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Video: Florida stakes claim to "DB U" with highlight reel, sparking Twitter spat with LSU

Who knew an imaginary title could mean so much?

Florida published the above video, proclaiming itself "DB U," to little fanfare on Monday.

And, honestly, it is awesome, one of the best videos Florida has put out or commissioned: The highlights, of picks and sacks and other things slowed down, are great, and the combination of a track Lex Luger probably forgot to give to Waka Flocka Flame and voiceover from Mick Hubert and other announcers makes this sound cool without even watching it.

Florida's got claims to being "DB U" now and previously, too. Eight different defensive backs grabbed interceptions for the Gators last year, and all but Jabari Gorman return in 2015. 12 Gators defensive backs have been drafted since 2002, a total that doesn't include former Florida corners Janoris Jenkins, Loucheiz Purifoy, or Marcus Roberson, all of whom have spent time on NFL rosters. And Florida's been among the nation's top 15 teams in interceptions in five of the last seven seasons.

But taking any claim to "___ U" will always draw eyeballs — and the trajectory this video took en route to doing so is really interesting.

It went up on May 11, according to YouTube, from a brand new YouTube channel called "Florida Gators Football." Florida has had another all-sports YouTube account for years — it used to be "FLGatorsAthletics," and still has that in the URL, but is now a verified account that displays as "Florida Gators." This video is the first one "Florida Gators Football" has ever uploaded. (A nice high bar for quality, to be sure.)

One problem with a brand new YouTube account, though, is that no one knows it exists. And no one knew the video existed, as a result, until Florida's official recruiting account, @_Gators_, tweeted it on Tuesday.

Since then, the video's been passed around a bit, though only two other official Florida accounts, the @CoachJamesRowe account of quality control coach James Rowe and official GatorVision account @GatorVisionTV, have done so. And that original @_Gators_ tweet was the most popular tweet with the YouTube video link in it until Friday, and had just 66 RTs as of noon on Saturday.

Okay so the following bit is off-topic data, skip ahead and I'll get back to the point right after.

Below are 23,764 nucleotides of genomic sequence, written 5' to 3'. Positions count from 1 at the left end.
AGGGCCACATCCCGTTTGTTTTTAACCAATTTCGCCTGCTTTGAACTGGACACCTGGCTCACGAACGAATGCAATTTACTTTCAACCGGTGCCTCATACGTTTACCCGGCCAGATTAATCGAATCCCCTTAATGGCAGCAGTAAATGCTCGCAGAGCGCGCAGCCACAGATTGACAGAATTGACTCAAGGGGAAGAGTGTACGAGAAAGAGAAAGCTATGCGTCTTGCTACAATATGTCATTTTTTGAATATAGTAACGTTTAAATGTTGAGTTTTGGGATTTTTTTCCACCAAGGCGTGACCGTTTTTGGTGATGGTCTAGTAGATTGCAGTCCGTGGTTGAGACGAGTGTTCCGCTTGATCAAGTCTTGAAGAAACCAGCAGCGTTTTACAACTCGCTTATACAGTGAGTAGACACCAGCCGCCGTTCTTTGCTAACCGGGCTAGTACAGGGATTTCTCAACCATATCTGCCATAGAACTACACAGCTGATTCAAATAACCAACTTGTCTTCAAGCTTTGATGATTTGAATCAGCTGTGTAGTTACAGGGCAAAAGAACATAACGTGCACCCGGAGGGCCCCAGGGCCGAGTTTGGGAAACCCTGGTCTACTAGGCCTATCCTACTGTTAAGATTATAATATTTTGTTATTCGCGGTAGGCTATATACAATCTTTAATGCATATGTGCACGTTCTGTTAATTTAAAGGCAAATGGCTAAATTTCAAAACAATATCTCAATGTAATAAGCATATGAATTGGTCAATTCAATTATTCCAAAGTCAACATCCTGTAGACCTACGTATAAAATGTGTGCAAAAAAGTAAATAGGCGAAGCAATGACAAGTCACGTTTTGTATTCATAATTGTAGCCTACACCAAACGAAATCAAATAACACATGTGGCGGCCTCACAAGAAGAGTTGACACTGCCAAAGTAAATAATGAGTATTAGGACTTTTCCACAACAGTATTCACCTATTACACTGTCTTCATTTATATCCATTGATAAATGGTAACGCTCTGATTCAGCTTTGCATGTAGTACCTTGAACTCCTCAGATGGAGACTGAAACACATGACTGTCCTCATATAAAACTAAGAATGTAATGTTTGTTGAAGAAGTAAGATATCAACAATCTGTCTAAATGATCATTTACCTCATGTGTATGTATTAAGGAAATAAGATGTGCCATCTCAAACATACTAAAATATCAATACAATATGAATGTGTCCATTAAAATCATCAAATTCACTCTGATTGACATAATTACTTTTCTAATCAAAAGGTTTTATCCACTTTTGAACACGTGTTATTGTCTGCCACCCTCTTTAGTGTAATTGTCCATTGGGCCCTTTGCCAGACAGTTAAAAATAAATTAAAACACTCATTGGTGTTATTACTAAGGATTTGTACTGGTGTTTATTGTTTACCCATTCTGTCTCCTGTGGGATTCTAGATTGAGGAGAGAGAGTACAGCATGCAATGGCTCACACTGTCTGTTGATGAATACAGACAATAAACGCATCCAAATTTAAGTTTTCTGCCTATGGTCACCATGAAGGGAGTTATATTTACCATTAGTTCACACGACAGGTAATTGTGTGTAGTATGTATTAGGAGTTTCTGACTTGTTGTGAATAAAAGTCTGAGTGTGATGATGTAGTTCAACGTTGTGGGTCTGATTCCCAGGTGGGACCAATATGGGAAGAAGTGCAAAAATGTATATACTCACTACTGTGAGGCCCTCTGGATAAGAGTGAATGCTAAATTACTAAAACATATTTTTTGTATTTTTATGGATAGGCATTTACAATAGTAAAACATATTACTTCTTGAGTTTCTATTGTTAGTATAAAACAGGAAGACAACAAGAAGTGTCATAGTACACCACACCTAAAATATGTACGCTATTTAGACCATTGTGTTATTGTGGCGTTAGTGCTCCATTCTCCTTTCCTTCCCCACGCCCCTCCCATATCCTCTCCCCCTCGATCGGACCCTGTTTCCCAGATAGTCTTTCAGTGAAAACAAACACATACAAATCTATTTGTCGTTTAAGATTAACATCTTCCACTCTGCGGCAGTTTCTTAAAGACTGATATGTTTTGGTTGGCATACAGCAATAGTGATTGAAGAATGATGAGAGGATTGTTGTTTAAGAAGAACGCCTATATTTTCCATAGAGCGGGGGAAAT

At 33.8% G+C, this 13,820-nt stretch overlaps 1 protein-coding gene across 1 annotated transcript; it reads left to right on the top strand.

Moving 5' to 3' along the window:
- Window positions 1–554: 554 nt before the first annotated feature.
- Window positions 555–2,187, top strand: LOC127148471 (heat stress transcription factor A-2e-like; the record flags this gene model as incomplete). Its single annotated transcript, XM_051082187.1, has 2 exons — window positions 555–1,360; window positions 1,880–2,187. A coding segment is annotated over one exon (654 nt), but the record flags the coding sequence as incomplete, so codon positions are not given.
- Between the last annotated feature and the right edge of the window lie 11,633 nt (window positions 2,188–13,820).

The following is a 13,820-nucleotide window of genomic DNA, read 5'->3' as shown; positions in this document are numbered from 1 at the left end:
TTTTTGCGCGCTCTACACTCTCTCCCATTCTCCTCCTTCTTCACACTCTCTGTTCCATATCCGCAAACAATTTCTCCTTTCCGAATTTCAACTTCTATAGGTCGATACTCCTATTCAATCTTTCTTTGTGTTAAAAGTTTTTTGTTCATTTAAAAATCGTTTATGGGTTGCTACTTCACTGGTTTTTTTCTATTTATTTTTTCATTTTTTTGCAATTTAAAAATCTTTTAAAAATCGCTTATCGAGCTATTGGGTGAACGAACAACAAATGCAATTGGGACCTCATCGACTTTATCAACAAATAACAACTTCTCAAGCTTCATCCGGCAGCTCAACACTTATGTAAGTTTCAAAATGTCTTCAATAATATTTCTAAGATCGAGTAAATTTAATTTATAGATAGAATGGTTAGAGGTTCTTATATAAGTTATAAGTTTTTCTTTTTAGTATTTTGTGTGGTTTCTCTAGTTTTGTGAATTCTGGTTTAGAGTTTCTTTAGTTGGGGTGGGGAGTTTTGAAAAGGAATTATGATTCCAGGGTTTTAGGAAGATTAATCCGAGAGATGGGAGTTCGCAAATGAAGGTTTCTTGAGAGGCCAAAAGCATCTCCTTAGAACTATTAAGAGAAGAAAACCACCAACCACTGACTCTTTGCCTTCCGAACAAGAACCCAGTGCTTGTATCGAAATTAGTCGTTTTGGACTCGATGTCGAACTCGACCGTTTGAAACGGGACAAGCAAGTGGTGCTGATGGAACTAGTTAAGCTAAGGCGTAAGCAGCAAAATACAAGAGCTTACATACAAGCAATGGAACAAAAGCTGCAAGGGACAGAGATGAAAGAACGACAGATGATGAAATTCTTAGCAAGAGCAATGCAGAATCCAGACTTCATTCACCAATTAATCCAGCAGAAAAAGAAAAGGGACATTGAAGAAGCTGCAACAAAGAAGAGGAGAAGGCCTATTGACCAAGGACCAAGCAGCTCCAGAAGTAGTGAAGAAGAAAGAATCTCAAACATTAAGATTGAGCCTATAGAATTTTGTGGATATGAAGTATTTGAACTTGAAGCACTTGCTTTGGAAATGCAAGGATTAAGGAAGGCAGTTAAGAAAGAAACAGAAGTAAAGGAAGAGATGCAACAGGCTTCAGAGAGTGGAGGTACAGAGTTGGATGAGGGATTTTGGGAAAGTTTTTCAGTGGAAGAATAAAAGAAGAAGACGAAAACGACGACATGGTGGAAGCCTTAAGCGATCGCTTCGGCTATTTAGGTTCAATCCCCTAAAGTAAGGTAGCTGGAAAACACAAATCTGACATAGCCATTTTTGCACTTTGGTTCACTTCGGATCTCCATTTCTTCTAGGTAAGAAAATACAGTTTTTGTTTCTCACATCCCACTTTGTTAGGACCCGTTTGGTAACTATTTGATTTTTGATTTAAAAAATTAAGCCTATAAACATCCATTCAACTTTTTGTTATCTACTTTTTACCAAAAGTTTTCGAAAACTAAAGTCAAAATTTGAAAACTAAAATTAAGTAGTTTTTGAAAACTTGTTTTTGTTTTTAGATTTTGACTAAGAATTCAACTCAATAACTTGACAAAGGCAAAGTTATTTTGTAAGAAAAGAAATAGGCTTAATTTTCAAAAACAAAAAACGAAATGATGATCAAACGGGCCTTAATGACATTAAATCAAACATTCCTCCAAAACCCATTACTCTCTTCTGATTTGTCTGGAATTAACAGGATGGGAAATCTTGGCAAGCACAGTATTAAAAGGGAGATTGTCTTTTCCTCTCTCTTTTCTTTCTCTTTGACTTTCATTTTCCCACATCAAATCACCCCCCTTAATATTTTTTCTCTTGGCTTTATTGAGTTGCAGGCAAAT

On Friday, Florida's @GatorZoneNews finally got around to hyping "DB U" with a tweet with the YouTube video as a native Twitter video, now the most popular one "Florida = DB U" tweet on Twitter (and which I somehow missed, in the first version of this piece, prompting a good-natured correction), and a Vine clipped from the YouTube video on Friday, in a tweet which has just over 100 RTs as of post time.

Those are both "big" tweets, to be sure, and the former is the biggest one with "DB U" in it on Twitter in the past week, from what I can tell. But neither was the tweet that touched off a spat.

No, that tweet would be this one.

Thanks in large part to a retweet from Vernon Hargreaves — who has over 30,000 Twitter followers — that video, an inferior version of Florida's original and official release, has garnered over 750 retweets since Friday, and may be over 800 by the time you read this.

It was probably that Hargreaves retweet that got LSU players to sit up and take notice of Florida's new "DB U" claim — as refracted by a fan.

LSU cornerback Jalen Mills was the first to spot it and respond:

But it was LSU safety Jamal Adams — a player who was projected by many recruiting analysts to go to Florida, once upon a time — who really got the back-and-forth started in earnest.

It sort of spiraled from there.

And affiliated accounts got in on the action, too.

I couldn't resist my own shot at Adams.

To his credit, @ClutchLikeMj dropped the mic with a funny faux LSU "DB U" video — though "My Heart Will Go On" to connote softness is so very tired.

I'm not quite sure I buy that this was "all in good fun," given that it led to making light of injury, but, admittedly, it was a spirited back-and-forth to follow on Friday.